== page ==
Some men can take an asswhipping from a woman. I can't and will not just sit and take an ass whipping from anyone. You keep your hands to yourself; I'll do the same, and we'll be just fine. Had that been me in that elevator, someone would have gotten parried into the the wall. Rattler's warning. There is no rhetoric, no logic, that can convince me that I ever need to let someone violate my personal space.

I don't care what I've done. Keep your distance. Let my God deal me my punishment, you don't get to escalate a situation to that point. Not with me. Bible says turn the other cheek. Bible also says an eye for an eye.

"What if that was my baby girl," you say? No difference. My daughter will be raised to be a lady. My daughter will learn and understand that you don't behave poorly. No lady should ever been in anyone's face, let alone a man's face, threatening and abusing them verbally. This, people, works both ways. It has to, in the name of civility.

The NFL is rampant with crazy mofos. It's an extremely violent, brutal sport. The most profitable sport in the world too I might add. And while participation in a crazy brutal sport is not a prerequisite for domestic abuse sadly, it's not uncommon. We all bring work home whether we mean to or not. My wife interviews me every time she asks me something. She's a reporter. I'm a systems engineer and consultatnt. My approach to household issues is often pragmatic, as I look at things as parts of systems or organizations.

If your man, for all intents and purposes is a hammer. Why are we so shocked when he blurs the lines and sees a problem between the two of you as a nail? Again, I can't stress it enough, it ABSOLUTELY DOESN'T make it right or acceptable. But in my mind it doesn't make it shocking either. Let's wrap it up then.

Ladies.

If your man runs into other people for a living, if your man has agreed to put on gloves and exchange abusive blows for a living, if your man man has special forces ops he doesn't want to discuss, if your man hates or disrespects his mother, if your man has never met a drink he doesn't like, WHATEVER...Please be aware of your "rattler" warnings. They're right there in front of you. Some men can handle it. Men in general compartamentalize well. But if your man can't, and he regularly participates in legal, albeit violent actions, for lack of a better word your man is probably a little crazy.

And a little crazy is just enough to get you knocked out in an elevator.

BTW, she got knocked out BEFORE they were married, and then married him anway. Am I supposed to feel some kinda way? smh #Birdsofafeather

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shin_dr
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Re: An Editorial on Ray Rice

#2

Post by shin_dr »

Some stay out of fear. (It is true that the most violent incidents often happen when the other person attempts to leave).

Some it's out of embarrassment or a feeling of failure/weakness, especially for men because of the double standard you mention.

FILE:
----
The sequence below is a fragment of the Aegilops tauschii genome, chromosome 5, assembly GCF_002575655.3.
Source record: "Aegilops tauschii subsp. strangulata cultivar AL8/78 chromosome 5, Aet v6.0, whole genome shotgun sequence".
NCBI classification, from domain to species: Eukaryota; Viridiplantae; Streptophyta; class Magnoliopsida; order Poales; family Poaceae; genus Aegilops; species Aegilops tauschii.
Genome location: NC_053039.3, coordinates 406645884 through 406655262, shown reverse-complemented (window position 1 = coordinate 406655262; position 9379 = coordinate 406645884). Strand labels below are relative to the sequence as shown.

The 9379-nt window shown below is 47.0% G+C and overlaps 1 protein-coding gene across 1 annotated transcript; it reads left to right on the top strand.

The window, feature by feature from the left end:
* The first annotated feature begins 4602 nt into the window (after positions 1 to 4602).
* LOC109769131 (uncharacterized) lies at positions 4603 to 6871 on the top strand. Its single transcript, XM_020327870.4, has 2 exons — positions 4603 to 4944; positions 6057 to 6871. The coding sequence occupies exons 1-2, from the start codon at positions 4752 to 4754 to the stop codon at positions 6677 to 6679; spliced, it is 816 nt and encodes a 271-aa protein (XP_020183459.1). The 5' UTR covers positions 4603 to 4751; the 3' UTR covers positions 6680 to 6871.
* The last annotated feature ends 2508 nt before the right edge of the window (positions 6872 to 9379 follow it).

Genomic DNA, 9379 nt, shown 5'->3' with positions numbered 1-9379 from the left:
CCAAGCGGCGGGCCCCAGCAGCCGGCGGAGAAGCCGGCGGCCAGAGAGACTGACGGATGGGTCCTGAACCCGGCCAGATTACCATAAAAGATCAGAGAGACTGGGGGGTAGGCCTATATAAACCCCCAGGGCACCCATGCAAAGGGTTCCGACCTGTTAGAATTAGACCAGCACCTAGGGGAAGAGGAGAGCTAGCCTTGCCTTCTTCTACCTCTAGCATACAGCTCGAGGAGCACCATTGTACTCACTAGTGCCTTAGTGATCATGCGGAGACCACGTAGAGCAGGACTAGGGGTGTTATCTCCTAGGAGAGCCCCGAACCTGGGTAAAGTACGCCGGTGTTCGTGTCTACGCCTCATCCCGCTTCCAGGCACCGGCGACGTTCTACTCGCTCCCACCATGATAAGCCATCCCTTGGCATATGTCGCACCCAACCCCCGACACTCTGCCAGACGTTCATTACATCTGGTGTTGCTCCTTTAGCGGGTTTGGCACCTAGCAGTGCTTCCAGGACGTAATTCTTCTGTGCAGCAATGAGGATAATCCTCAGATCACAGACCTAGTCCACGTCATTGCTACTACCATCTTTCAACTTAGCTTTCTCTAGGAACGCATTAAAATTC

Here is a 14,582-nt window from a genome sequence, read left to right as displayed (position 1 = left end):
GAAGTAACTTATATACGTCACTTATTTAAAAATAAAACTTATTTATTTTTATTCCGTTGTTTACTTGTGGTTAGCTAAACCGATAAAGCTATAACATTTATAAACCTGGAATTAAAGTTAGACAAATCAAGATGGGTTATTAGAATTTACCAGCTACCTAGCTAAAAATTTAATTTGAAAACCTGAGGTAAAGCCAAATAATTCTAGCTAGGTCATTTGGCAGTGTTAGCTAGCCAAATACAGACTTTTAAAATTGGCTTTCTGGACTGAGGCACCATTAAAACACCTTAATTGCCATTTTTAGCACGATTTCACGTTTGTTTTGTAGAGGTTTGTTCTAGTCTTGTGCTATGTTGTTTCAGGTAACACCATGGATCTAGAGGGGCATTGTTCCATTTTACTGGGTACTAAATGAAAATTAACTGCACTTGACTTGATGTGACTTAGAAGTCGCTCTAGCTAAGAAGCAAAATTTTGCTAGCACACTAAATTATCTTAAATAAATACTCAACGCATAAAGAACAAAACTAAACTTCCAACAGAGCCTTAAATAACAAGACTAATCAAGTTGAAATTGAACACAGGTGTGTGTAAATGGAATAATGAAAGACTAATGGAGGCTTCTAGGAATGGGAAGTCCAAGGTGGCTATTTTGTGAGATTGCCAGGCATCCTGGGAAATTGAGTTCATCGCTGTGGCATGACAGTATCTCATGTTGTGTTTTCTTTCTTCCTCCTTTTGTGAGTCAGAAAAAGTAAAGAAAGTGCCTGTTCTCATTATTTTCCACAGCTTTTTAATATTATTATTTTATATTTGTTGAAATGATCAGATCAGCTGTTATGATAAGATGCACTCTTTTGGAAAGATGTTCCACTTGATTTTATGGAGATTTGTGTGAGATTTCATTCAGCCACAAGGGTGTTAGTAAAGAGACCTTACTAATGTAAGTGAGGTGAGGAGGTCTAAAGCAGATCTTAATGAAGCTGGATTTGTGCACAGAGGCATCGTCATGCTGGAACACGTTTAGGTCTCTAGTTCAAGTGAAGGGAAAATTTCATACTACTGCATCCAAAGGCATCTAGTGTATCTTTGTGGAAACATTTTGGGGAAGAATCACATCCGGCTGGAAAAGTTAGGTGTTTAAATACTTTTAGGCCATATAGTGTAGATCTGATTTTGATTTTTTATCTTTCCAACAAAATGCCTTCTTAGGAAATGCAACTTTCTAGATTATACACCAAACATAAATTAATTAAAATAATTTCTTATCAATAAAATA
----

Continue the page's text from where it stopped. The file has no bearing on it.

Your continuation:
Others try appeasement. And you know, a lot of abusers are super charming and benevolent when they're in Dr. Jekyll mode.

Even if they want help, resources are often stretched thin. Friends and family can mean well but end up making things worse. One of my cousins saw a girl being harassed at a party. Told the other guy to can it, took her home. Next day he gets shot.

There's a lot of pressure to not get involved, until it becomes so obvious like with that video that it wasn't just a misunderstanding or an exaggeration.

Sports have a company town mentality. You have guys who might have been struggling to eat a couple years ago now with a big pile of money and no idea of how to use it widely. Even the ones who succeed experience considerable physical and mental damage, some of which we're barely starting to quantify. That can't help, but it also can't be an excuse.

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Re: An Editorial on Ray Rice

#3

Post by Über »

You make great points Shin, I had not even really considered that part of this. I was more into the fact that I've noticed people piling on guys who have spoken up about the underlying double standard. I would never belittle a woman's ability to make a sound decision, but you're right when you say, that there's a lot of pressure to not get involved.

This case is a perfect example of that. Seems like it was fine and dandy until that video came out. I just worry that people get all upset when they see the end result and skip all over the preceedings. The video is scary. This wasn't a guy who hit a woman for the first time. I don't know if his wife knew it wasn't though. Yes, hindsight is 20/20, but you can't really belive that she saw no signs, right?

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Re: An Editorial on Ray Rice

#4

Post by shin_dr »

I'm sure there's stuff that could have been avoided. But it's never completely certain and it depends on whether it's a loss of control or not. If he sees this as the major fuckup it is and gets help, things could go well and he may still have some years as a player. If this becomes "stupid bitch ruined my career", I don't see it ending well.